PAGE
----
How Arby's spent two years perfecting its first burger

The culinary team worked to perfect the beef blend, cooking technique and execution to bring the chain's premium Wagyu Steakhouse Burger to the menu.
Arby's Wagyu Steakhouse Burger
Photo courtesy of Arby's

Behind the Menu

Arby’s does not have grills at its 3,500 locations. Nor does it want them.

But the sandwich chain has long wanted to add a burger to the menu without adding extra equipment or capital expense.

“At Arby’s, we like to innovate around products that exist in the category but people are settling for billions instead of the best,” said CMO Patrick Schwing. “We saw an opportunity to create a bigger, better burger so customers don’t have to settle.”

Two years later, the Wagyu Steakhouse Burger made its debut, launching last week nationwide as an LTO.

The R&D journey

During the pandemic, Arby’s six-member culinary team, led by Associate Manager of Culinary Innovation Jason Truelove, began researching and developing a way to deliver a premium burger with a juicy interior and crusty exterior—no flipping on a grill required.

Sous vide turned out to be the solution.  

Arby’s had previously used the cooking technique to bring its duck sandwich to the menu, but “people don’t usually sous vide ground beef,” said Truelove. “We spent a lot of time in the kitchen sous viding before we got it right. Texture was the biggest hurdle.”

Truelove discovered that the fat to meat ratio in the beef was key to achieving the desired texture. He and the team worked with a supplier to pinpoint the blend that would preserve the marbling and juiciness of the beef during the sous vide process.

They worked on a number of iterations, he said, ending with a blend that incorporates highly marbled beef from American Wagyu cattle. The final burger is 52% American Wagyu beef and 48% ground beef from other high-quality cattle breeds; 100% Wagyu ground beef does not produce as good a result.

Arby’s supplier delivers the beef blend formed into 6.4-ounce patties and already prepared sous vide-style. At each location, the patties are then reheated in the fryer for less than 2 minutes. “The fryer gives them a nice crispy edge and retains the flavor and juiciness of the beef,” said Truelove. It also achieves the right internal temperature and pink interior.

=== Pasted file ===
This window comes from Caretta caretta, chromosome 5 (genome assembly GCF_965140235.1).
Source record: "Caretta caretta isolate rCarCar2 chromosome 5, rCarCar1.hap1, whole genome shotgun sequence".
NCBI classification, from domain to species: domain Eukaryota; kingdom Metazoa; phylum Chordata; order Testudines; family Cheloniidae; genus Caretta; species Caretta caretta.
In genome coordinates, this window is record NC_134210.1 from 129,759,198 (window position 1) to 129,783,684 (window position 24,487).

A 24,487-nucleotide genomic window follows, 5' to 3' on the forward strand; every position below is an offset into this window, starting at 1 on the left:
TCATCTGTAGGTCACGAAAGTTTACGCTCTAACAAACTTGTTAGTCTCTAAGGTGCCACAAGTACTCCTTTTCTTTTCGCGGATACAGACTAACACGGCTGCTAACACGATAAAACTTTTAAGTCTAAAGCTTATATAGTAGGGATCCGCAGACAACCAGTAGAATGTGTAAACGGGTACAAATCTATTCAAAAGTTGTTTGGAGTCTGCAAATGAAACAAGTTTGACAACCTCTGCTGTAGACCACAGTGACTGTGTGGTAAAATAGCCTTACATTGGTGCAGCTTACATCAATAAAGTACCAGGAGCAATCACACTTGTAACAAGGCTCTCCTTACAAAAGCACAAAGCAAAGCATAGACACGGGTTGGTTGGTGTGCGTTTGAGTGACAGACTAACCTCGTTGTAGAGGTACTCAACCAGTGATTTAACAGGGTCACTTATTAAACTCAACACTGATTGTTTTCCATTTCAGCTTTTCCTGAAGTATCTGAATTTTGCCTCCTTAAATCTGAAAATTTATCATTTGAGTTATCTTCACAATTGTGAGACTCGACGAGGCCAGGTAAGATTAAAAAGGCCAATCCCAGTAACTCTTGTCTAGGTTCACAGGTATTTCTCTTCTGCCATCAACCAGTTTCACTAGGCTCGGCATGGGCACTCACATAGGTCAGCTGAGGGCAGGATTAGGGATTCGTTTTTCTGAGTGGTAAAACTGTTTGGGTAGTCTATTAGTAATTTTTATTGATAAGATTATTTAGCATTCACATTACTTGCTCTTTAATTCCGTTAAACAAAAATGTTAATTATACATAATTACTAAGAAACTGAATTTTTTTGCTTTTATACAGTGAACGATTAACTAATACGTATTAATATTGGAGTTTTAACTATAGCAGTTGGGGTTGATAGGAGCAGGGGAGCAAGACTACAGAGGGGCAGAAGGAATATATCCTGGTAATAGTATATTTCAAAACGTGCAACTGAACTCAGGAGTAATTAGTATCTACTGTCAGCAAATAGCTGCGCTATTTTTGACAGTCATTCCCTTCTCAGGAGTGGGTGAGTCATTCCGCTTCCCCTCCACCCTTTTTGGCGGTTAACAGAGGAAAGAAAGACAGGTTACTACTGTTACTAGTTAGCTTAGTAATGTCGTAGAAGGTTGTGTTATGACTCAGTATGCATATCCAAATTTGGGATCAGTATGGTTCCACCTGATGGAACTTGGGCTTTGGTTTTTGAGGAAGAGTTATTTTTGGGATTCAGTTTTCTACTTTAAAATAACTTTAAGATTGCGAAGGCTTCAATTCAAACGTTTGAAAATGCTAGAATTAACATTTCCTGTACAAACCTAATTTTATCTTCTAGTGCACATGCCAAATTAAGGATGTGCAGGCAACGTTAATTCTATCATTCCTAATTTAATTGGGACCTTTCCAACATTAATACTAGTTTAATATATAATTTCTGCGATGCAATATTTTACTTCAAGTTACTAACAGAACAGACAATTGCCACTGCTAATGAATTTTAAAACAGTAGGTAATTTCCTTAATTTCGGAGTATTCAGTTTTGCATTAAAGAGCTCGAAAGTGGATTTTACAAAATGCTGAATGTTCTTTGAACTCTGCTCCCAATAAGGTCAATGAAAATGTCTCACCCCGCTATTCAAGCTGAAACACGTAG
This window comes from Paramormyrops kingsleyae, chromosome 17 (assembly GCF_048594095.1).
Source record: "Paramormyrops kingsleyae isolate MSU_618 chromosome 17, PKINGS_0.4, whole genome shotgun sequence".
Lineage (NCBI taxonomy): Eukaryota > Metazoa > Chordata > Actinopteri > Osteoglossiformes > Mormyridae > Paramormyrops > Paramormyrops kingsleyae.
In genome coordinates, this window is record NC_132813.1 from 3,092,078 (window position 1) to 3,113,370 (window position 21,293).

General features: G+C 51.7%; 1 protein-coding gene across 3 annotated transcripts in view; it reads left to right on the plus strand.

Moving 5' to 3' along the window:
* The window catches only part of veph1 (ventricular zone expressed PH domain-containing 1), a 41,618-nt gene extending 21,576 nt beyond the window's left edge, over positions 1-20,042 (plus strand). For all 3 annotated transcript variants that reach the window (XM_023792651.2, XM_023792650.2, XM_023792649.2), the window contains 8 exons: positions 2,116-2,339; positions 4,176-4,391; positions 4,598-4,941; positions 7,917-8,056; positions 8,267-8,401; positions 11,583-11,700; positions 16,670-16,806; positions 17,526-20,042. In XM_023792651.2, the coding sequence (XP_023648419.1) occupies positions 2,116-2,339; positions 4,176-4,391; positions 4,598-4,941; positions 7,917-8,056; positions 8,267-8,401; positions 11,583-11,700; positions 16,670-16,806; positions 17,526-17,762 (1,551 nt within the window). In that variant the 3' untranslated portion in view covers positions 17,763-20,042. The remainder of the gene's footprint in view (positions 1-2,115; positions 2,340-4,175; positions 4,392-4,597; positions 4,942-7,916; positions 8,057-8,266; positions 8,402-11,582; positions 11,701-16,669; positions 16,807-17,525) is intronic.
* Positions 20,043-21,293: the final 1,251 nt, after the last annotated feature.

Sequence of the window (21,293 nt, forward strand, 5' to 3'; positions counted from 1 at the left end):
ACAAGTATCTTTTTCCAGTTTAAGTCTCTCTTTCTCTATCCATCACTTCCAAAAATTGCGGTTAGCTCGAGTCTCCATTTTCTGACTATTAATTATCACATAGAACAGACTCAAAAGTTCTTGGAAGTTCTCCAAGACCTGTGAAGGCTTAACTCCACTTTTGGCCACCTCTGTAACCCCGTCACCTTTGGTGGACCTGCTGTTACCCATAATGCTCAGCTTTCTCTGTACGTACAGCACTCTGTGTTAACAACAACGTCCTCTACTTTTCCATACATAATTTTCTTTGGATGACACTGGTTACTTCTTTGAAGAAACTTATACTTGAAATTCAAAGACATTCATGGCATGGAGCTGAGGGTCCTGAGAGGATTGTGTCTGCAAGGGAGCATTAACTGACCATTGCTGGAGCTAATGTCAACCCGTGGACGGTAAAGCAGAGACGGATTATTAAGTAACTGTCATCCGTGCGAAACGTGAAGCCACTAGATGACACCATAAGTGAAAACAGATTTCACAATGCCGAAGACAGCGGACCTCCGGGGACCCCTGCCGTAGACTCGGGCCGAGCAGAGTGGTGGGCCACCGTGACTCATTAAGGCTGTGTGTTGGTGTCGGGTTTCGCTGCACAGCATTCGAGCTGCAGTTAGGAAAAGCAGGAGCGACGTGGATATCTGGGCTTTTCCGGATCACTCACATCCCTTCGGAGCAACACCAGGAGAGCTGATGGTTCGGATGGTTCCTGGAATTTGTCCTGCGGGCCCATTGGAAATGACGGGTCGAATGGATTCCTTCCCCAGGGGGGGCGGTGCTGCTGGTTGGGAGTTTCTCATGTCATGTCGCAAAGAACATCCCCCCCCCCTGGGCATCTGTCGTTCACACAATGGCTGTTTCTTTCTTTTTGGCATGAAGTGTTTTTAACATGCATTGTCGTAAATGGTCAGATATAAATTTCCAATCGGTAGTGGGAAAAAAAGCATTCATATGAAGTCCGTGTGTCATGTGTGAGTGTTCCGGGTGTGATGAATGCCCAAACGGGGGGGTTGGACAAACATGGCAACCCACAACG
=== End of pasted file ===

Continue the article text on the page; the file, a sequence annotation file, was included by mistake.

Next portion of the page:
“We cracked the code through lots of trial and error,” Truelove said.

Plus, the execution doesn’t put extra strain on the back-of-house crew—a priority during the R&D journey. “It was a little serendipitous that sous vide is the perfect process to retain the burger’s quality and is easily replicable across all our locations,” said Schwing.

Perfecting the build

The Deluxe Wagyu Steakhouse Burger is served on a brioche bun, topped with American cheese, shredded lettuce, tomato, pickles, red onion and a special burger sauce. The sauce is the only new ingredient to Arby's.

“The burger sauce is a mix of ketchup, mustard, mayo, relish and a little Sriracha to give it some heat. It really highlights the Wagyu,” said Truelove.

Customers can also opt for the Bacon Ranch Wagyu Steakhouse Burger, a variation topped with bacon and Parmesan peppercorn ranch sauce. Those ingredients were also already in house.

Marketing focuses on the quality hook. “We knew we wanted to talk about Wagyu, as it denotes a premium burger, and market around the steakhouse platform,” said Schwing. “We’ve marketed other steakhouse items in the past.”

Photos are central to the campaign, he added—the visuals tell the story and lots of words are unnecessary.

Put to the test

“When we put the burger in front of consumers we didn’t tell them where it was coming from,” said Truelove. “They thought it was from a steakhouse; it has that steakhouse bite.”

The size is also impressive, said Schwing. “It’s about 50% larger than McDonald’s Quarter Pounder.”

Arby’s Wagyu Steakhouse Burger is priced at $5.99, higher than its competitors in the fast-food burger space, but customers appreciate the value, said Schwing, “especially when you compare it to a real steakhouse, where a similar burger can cost $15-$20.

The burger has been out for just over a week, but so far, it’s a hit, said Schwing. “It’s running double what we forecasted,” he said. “And the burger is getting great reviews on social media.”

The Wagyu Steakhouse Burger will run as a limited-time offer through July 31.

Could it ever make it to the core menu and firmly position Arby’s as a fast-food burger concept? “We’d never rule that out,” said Schwing.

What he’s more definitive about is that Arby’s will continue to do more forms of steak on sandwiches. “Steakhouse and Smokehouse are two platforms that we’ll continue to innovate against,” he said.

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